9. 9. Functional and health consequences  Headache + Fever  Orbital pain + Periorbital Oedema + visual disturbance  Chemosis (swelling of the conjunctiva)  Mental status change  Focal cranial nerve abnormalities **  Exophthalmos (bulging of the eye anteriorly out of the orbit)  Increased intraocular pressure (fluid pressure inside the eye)  Decreased visual acuity  Hypoesthesia (reduced sense of touch or sensation)  Hyperesthesia  Meningism: nuchal rigidity (neck stiffness), photophobia, headache
  10. 10. Functional and health consequences Cranial nerve VI dysfunction Lateral gaze palsy Patient trying to look left - Lateral gaze palsy (The inability of an eye to turn outward – diplopia) Cranial nerve III dysfunction - Ptosis (drooping or falling of the upper or lower eyelid) [CN III supply Levator palpebrae superioris] - Mydriasis (dilation of the pupil) [CN III supply sphincter pupillae] Ptosis Focal cranial nerve abnormalities **
  11. 11. Functional and health consequences Cranial nerve III, IV, VI dysfunction - Complete Ophthalmoplegia (paralysis of >1 extraocular muscles) Cranial nerve V dysfunction - Reduction of corneal reflex - Periorbital sensory loss Opthalmoplegia at left eye Focal cranial nerve abnormalities **
  12. 12. Clinical relevance: case study Patient: 60 years old Chinese male, with 15-year history of Diabetes Mellitus presented to his dentist with a 1-week history toothache and subsequent painful right cheek Swollen, tender right cheek, pus @ third molar tooth Extracted the tooth and treated with antobiotics Fever and extensive cheek pain Drainage of pus, found specific bacteria Further antibiotic treatment Other complications Symptoms and Signs Diagnosis of CST CT scan Revised treatment and drainage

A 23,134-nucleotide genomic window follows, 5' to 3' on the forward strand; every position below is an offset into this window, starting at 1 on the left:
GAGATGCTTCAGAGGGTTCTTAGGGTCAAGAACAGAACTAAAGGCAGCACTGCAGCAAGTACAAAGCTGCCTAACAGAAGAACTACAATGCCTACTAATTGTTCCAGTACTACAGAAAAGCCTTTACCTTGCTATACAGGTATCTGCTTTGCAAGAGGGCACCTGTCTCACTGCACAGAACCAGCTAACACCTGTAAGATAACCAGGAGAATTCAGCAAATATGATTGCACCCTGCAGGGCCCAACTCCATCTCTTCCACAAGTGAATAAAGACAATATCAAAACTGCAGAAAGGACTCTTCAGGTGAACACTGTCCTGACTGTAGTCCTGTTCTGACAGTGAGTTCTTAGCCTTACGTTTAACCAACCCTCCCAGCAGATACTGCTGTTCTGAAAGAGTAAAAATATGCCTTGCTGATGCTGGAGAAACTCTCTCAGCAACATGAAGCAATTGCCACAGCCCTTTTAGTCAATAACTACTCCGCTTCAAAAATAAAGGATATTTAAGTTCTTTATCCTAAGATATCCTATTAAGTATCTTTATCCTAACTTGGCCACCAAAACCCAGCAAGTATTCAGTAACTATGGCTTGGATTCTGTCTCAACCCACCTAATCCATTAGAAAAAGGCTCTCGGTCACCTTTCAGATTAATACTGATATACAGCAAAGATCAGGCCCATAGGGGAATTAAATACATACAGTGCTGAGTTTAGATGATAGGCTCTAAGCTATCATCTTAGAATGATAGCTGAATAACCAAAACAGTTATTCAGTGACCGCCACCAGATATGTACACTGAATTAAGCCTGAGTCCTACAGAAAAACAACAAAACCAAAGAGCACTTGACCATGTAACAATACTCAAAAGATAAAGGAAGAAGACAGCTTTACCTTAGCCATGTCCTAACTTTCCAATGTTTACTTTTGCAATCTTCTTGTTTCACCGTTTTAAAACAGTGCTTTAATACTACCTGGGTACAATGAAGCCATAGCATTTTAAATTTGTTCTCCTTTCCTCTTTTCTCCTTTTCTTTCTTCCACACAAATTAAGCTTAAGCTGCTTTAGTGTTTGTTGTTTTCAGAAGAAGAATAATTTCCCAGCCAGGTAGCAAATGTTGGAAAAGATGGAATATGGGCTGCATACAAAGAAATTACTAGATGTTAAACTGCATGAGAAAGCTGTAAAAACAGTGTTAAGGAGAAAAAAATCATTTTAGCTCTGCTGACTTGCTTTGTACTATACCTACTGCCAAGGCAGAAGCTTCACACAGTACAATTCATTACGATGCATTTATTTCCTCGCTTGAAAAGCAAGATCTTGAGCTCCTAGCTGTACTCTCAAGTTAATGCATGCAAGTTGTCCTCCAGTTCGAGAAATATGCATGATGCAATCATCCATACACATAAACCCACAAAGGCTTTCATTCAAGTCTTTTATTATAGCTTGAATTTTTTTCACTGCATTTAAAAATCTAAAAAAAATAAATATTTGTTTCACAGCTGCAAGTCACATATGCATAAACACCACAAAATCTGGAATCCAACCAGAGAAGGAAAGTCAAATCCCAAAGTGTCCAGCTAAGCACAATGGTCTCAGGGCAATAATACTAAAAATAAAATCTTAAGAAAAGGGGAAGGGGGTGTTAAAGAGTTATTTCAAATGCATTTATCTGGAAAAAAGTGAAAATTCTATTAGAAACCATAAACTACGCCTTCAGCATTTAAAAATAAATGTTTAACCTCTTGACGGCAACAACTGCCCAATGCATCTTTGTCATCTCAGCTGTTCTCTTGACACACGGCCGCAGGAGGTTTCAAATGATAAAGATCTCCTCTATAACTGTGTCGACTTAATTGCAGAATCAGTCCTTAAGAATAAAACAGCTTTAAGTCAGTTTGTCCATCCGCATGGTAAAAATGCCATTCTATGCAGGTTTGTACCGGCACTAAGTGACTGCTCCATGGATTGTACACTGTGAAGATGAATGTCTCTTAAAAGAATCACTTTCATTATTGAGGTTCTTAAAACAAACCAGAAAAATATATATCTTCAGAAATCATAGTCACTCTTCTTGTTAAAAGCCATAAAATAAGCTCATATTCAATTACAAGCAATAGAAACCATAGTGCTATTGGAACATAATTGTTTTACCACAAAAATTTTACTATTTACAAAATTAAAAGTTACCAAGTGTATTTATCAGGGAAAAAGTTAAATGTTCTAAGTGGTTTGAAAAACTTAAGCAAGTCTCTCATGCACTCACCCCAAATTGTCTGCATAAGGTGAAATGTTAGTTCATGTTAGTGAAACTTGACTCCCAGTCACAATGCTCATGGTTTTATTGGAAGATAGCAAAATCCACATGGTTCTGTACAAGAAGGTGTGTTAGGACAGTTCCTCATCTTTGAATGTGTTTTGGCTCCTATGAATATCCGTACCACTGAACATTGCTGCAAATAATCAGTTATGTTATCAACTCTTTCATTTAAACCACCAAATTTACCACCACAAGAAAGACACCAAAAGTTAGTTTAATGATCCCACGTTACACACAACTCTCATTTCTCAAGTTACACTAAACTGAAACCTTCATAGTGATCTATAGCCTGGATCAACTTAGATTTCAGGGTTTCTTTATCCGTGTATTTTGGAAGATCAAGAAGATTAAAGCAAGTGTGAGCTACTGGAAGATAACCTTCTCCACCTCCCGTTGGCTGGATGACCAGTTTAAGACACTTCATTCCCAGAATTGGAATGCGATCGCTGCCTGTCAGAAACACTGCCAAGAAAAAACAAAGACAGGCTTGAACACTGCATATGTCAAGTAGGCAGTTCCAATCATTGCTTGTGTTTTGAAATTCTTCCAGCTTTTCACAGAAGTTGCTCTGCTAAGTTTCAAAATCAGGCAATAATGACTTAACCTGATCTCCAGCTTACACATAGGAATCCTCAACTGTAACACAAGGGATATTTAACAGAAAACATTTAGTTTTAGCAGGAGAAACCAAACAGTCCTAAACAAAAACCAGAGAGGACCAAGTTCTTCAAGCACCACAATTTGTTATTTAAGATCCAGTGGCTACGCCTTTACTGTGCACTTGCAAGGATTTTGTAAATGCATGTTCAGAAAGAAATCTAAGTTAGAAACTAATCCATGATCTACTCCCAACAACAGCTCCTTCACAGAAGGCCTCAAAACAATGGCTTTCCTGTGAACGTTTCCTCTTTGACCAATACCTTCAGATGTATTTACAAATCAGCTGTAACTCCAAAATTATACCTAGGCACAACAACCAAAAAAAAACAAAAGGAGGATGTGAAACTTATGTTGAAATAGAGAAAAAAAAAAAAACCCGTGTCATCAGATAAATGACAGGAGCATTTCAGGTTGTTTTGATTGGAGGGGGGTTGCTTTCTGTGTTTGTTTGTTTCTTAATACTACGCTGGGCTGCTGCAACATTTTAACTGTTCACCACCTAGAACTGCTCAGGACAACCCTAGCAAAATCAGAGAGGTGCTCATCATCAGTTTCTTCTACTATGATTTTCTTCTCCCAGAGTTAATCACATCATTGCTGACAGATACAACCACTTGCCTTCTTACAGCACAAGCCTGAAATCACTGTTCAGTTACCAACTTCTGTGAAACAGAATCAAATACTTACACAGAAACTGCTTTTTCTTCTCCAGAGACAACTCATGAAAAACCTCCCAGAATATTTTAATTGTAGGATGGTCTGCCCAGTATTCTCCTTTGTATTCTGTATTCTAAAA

13. 13. Clinical relevance: CASE study 1. Patient came with swollen and tender right cheek, also with frank pus from upper right third molar tooth. 2. Tooth was extracted, then patient was treated with antibiotics (ticarcillin and gentamicin) based on culture growth of Pseudomonas aeruginosa. 3. On the 15th day, patient suffered from chills and fever, also extensive cheek pain. 4. Incision and drainage of pus were done on right buccal area and preauricular region, after a radiological examination. 5. Culture of pus revealed the presence of P.aeruginosa and Enterococcus. 6. Fever was subsided and leukocyte level was back to normal after antibiotics treatment. 7. (… renal complications, unstable blood pressure  ICU for dialysis) Read more 
  14. 14. Clinical relevance: case study 8. Two days after discharge from ICU, right periorbital oedema and right lateral gaze was found. 9. Within 24 hours, right eye ptosis and chemosis were seen; pupil was dilated and present with sluggish light reflex. 10. Then, complete paralysis of extraocular muscles, retro-orbital pain was found. 11. CT scan revealed swelling at right cavernous sinus 12. Patient was diagnosed with septic CST 13. Revised incision and drainage were done, Heparin was added into the antibiotic treatment, there were reversal eye findings within 48 hours.